Scaling back on antibiotics
February 1 2020
Waikato farmers Brendon and Rochelle O’Leary talk about the responsible use of antibiotics – how they’re approaching the issue on their farm and how it’s been working.
Brendon and Rochelle have been on their 85ha farm in the peatlands of Gordonton for 25 years. They run a System 5 farm with a full autumn calving herd of 400 cows. Brendon has been involved with DairyNZ’s DCT (dry cow therapy) Decision-Making project, which has been underway for five years.
In Brendon’s role of farmer representative for the project’s stakeholder group, it was his job to “consider how practices would be implemented on-farm – the pros and cons”, he explains.
Why reduce antibiotic use?
“There’s momentum in the market around the world that we need to reduce antibiotic use in our dairy herds,” says Brendon. “We can’t ignore this – we’ve got to get on the bandwagon.
“Antibiotic use impacts the whole food chain – if we’re putting all these antibiotics into cows, how does that fit down the line with antibiotics no longer working to treat infections in humans and animals? The key is to start reducing antibiotic use at the source.”
Brendon’s thoughts were backed up by his vet, who said, ‘what use is an antibiotic up a teat canal if there are no bugs to kill?’
In the summer of 2017/18, Brendon took the leap to dry off using DCT for high-somatic cell count (SCC) cows, and teat sealant alone for low-SCC cows.
First attempt and lessons learned
The first attempt at selective use of DCT didn’t go quite as Brendon had planned.
The dry-off period went well, with no cases of clinical mastitis. However, once calving began, there was a high incidence of mastitis. Economically, a lot more was spent on milking-cow antibiotics than what was saved at dry-off.
“We turned a lot of low-SCC cows into three-titters or high- SCC cows because our process wasn’t robust enough. It was really disappointing,” says Brendon.
“We realised that, when drying cows off, we needed to break their routine. Cows are creatures of habit, so after dry-off, we needed to stop bringing her to the feed pad, reduce her feed, and put her at the back of the farm so she doesn’t hear the cowshed going.”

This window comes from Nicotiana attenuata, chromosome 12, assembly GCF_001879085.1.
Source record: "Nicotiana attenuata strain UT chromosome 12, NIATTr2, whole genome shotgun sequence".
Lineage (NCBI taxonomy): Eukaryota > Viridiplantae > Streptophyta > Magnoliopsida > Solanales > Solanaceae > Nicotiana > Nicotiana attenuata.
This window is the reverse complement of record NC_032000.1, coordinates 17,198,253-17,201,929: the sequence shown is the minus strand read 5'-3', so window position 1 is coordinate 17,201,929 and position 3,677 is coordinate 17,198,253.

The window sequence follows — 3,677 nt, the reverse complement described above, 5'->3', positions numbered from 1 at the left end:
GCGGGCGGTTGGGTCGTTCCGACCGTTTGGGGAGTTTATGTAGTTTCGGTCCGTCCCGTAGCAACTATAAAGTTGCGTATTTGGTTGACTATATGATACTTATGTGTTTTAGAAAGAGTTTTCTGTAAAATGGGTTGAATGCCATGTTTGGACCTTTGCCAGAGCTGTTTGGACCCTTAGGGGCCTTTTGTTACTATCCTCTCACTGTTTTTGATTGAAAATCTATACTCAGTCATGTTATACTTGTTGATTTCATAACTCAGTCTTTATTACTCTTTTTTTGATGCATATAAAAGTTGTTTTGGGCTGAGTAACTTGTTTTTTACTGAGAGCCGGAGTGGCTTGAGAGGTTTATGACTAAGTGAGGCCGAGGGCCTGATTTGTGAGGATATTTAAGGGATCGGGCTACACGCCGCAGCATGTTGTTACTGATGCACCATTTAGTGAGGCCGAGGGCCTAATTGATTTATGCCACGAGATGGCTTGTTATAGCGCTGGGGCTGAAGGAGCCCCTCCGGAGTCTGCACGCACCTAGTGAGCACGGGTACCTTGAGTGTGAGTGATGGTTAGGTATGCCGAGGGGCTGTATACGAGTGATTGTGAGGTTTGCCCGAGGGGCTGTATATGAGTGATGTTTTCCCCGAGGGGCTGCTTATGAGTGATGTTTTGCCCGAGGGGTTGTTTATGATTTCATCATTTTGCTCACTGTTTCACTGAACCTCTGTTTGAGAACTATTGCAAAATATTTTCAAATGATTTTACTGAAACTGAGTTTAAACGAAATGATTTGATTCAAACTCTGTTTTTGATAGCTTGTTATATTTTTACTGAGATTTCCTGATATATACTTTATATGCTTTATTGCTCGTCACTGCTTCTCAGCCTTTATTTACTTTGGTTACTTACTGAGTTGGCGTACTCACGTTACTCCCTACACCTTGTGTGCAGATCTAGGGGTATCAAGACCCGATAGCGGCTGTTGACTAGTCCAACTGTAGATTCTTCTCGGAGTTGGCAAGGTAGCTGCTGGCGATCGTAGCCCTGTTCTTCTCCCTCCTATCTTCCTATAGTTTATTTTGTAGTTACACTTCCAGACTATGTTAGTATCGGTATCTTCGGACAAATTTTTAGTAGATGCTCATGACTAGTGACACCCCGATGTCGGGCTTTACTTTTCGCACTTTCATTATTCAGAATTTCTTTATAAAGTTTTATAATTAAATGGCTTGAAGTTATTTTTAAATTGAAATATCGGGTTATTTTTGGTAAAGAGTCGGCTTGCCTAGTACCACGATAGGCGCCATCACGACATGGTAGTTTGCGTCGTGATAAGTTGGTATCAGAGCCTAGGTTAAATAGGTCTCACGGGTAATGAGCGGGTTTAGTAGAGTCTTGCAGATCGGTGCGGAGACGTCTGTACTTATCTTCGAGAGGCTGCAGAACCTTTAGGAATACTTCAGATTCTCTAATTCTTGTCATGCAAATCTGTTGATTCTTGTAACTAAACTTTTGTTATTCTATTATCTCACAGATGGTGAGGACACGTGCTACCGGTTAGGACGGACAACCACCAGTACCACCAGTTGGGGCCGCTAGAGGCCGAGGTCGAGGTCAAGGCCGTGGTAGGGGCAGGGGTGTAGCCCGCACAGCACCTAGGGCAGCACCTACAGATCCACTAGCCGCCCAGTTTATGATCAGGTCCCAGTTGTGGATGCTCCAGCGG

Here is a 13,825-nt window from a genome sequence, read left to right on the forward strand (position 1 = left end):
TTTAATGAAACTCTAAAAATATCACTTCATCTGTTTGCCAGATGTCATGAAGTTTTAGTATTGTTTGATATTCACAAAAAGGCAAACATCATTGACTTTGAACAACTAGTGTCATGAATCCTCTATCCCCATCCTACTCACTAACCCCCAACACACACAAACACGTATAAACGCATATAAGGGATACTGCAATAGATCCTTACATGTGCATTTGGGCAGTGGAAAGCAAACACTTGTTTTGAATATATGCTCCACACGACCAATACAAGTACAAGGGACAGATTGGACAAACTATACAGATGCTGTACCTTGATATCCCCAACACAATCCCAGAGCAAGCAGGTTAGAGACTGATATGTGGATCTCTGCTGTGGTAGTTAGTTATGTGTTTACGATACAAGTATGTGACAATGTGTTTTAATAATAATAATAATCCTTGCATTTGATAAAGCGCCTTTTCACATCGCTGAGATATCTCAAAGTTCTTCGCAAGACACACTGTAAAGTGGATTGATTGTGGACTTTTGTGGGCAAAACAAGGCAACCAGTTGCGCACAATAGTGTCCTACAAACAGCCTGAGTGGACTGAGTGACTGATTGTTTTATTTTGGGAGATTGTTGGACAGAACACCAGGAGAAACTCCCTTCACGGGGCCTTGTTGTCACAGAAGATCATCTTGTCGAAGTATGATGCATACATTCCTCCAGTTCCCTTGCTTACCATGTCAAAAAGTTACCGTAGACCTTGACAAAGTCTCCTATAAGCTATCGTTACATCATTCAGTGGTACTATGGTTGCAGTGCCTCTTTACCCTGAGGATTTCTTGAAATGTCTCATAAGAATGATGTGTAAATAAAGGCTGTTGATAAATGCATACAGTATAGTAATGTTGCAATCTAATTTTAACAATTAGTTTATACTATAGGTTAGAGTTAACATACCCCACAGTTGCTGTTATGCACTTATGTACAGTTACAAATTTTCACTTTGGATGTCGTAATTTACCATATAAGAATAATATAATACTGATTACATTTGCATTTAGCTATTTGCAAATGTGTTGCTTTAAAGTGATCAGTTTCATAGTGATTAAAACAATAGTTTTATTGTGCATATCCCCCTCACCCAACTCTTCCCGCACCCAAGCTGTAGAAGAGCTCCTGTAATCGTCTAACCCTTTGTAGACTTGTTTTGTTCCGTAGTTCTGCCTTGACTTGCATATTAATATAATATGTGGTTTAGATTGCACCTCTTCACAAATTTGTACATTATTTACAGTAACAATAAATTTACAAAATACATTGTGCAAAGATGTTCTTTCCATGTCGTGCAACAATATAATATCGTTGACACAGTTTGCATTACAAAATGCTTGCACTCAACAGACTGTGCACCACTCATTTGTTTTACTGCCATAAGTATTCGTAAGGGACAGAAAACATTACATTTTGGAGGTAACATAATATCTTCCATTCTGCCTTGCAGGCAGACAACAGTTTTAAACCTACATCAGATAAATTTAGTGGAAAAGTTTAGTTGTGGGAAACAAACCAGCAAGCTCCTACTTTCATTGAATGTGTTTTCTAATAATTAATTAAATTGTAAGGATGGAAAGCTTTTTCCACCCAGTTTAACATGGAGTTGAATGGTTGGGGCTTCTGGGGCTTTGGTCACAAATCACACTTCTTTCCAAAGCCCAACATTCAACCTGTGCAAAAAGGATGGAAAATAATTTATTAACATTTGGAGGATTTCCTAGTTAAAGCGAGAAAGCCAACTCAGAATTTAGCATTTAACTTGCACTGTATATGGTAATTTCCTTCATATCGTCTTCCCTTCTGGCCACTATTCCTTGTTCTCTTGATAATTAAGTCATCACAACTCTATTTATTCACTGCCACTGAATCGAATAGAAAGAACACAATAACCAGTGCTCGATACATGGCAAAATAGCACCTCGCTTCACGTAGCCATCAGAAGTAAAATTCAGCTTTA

Back to blanket
Brendon’s confidence had taken a hit, so the next season, he and Rochelle reverted to whole-herd (blanket) DCT.
“A lot of things had gone backwards so we needed to ride that out.”
It was a good move for the farm, says Brendon.
“We’ve turned things around and corrected some of the mastitis issues we had. We’re now in a position where we can move forward.”
Giving it another go
This time around, Brendon will be transitioning the cows better through dry-off, to support a new regime of selective DCT.
“I’m feeling confident going into this dry-off. As long as we follow the procedures, we should be more than right. Lowering the SCC threshold for cows that don’t receive DCT gives me extra peace of mind.”
Brendon’s criteria for selecting animals to receive teat sealant alone is an SCC below 150,000 cells/ml for cows and below 120,000 cells/ml for heifers. Seventy-six percent of the herd will be eligible for teat sealant alone. The remaining 24 percent will receive a combination of DCT and teat sealant.
Finance isn’t a driver, but their cost of doing selective DCT this year will be $4600, which represents a $2000 saving.
Keep moving forward
Brendon now has plans for a similar DCT strategy on his other farm, managed by his son Alex.
“Sooner or later we have to implement this, so it’s better to get started early and get our strategies right and have confidence. Move ahead of the curve rather than be the last one to start.”
“My advice for other farmers is to surround yourself with good advice from veterinarians. Should you do it, and to what degree? All farms are different.”
Brendon’s dry-off plan this summer
- Dry off in small groups – 50 days before calving date.
- Separate the group seven to 10 days before dry-off.
- Reduce feed to reduce milk volume.
- Day of dry-off – give time to ensure things are done right with teat hygiene, product administration and teat spraying.
- When cows are let go from the shed, make sure they’re not running down the race swinging their udder, moving the products out of the teat canal.
- Use good quality teat sealant.
- Hygiene at the teat end is crucial.
The DCT Decision-Making project’s five-year investment by DairyNZ, supported for three years by the Ministry for Primary Industries’ Sustainable Farming Fund (SFF), has been used to:
- survey farmers and vets to learn about their attititudes towards antibiotics and how they’re using them on-farm
- assess mastitis prevalence at dry-off across 36 herds, evaluating the effects of specific interventions
- develop and promote science-based protocols that support less use of dry cow antibiotics on New Zealand dairy farms
- survey farmers annually to evaluate reduction in use of antibiotics at dry-off.
This work has been guided by a stakeholder steering group, of which Brendon was a key member. Chaired by Cole Groves (Grove Dairies, Ashburton), and involving farmers, vets and other stakeholders, the group has provided an influential forum to ensure workable solutions are introduced.
Learn more about responsible use of antibiotics at dairynz.co.nz/antibiotics
This article was originally published in Inside Dairy February 2020
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